"BEEP! Stand Up For Jesus!" Sermon for the 15th Sunday After Pentecost, Year B

"BEEP! Stand Up For Jesus!" Sermon for the 15th Sunday After Pentecost, Year B

Sep 02, 2018

Passage:Mark 7:1-23

Preacher: The Rev. Dr. Robert Pace

Series: Pentecost

Category: Love, Faithfulness

Keywords: conformity, forgiveness, love, ritual


The Pharisees criticize Jesus' and his disciples because they do not follow closely the ritual hand washing before eating--a requirement according to the Law of Moses. Jesus harshly rebukes the Pharisees' criticism. So where does this leave us as people who participate in rituals (baptisms, communion, other forms of liturgical worship)? This sermon discusses what Jesus was REALLY getting at with his discourse with the Pharisees and Scribes.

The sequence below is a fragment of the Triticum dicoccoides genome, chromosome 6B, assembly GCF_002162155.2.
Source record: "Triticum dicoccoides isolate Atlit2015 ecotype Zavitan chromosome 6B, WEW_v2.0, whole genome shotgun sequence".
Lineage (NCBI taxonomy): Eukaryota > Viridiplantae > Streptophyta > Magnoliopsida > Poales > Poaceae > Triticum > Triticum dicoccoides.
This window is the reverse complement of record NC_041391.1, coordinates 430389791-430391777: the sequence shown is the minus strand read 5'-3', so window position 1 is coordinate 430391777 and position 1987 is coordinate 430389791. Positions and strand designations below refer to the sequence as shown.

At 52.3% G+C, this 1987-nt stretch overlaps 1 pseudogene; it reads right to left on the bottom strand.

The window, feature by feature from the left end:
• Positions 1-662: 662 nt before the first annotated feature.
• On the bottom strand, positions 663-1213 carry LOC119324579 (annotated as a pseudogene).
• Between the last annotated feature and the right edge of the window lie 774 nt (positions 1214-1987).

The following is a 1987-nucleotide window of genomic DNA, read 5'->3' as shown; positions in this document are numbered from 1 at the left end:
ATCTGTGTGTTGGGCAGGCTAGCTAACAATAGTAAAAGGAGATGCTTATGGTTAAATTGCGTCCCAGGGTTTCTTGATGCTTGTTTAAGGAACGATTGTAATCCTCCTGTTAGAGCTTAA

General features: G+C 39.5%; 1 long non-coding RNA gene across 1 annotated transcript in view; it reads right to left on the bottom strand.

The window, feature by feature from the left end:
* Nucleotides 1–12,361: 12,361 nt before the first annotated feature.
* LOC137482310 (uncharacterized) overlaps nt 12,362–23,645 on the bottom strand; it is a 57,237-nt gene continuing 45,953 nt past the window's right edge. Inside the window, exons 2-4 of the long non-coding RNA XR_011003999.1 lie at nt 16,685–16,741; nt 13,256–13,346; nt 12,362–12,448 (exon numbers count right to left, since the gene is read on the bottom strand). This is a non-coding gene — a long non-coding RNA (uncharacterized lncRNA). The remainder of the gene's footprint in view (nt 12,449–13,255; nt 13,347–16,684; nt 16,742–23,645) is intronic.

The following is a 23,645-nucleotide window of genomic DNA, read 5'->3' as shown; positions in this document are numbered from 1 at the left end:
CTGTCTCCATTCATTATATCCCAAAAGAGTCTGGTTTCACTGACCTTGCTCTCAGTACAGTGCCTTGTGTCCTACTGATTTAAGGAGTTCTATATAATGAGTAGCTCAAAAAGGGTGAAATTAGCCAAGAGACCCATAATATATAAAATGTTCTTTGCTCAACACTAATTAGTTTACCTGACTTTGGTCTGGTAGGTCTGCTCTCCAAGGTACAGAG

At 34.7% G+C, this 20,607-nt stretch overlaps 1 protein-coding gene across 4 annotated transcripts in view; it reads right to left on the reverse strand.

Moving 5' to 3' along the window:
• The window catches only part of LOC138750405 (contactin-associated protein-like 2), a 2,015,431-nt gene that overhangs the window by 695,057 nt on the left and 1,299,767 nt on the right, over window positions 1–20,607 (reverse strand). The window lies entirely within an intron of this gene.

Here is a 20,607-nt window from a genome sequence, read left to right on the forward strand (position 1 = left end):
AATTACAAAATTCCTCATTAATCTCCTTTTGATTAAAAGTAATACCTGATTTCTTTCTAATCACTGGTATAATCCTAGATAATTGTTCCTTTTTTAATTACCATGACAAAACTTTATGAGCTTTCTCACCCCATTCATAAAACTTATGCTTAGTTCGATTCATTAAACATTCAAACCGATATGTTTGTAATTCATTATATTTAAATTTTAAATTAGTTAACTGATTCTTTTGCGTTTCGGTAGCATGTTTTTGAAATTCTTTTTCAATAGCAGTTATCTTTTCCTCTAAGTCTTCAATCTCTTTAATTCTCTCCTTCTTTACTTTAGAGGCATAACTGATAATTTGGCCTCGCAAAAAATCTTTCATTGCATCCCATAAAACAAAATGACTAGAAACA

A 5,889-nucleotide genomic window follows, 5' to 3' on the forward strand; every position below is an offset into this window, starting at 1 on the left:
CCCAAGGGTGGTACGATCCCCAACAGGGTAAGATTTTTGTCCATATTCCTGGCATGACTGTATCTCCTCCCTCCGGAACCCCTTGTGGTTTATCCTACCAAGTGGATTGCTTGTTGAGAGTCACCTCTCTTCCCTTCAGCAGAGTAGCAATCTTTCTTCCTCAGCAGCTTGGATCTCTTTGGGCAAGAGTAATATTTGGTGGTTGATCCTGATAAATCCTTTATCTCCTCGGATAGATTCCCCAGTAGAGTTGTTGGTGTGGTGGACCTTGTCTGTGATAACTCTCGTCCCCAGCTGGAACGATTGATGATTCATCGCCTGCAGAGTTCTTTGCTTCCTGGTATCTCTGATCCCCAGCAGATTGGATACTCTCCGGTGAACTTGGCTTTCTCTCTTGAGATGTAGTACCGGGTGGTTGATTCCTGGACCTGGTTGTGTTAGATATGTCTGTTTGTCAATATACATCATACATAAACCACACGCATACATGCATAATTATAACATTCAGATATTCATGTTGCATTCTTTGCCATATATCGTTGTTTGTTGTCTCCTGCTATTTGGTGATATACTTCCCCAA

In the name of God the Father, God the Son, and God the Holy Spirit, Amen.

I love the interaction between Jesus and the Pharisees in today's gospel from Mark.  The Pharisees and Scribes from Jerusalem and gather around Jesus. But they are just there to talk. They have been watching Jesus and his disciples. Specifically, they've been looking at their behavior.

What the Pharisees and Scribes particularly take note of is the fact that "some of his disciples” had not gone through the process of ritually washing their hands before eating. Mark explains to us that “the Pharisees, and all the Jews, do not eat unless they thoroughly wash their hands, thus observing the tradition of the elders; and they do not eat anything from the market unless they wash it.”

So, now the Pharisees and Scribes ask Jesus about this situation: "Why do your disciples not live according to the tradition of the elders, but eat with defiled hands, that is, without washing them?"

Rituals and traditions are so important in society.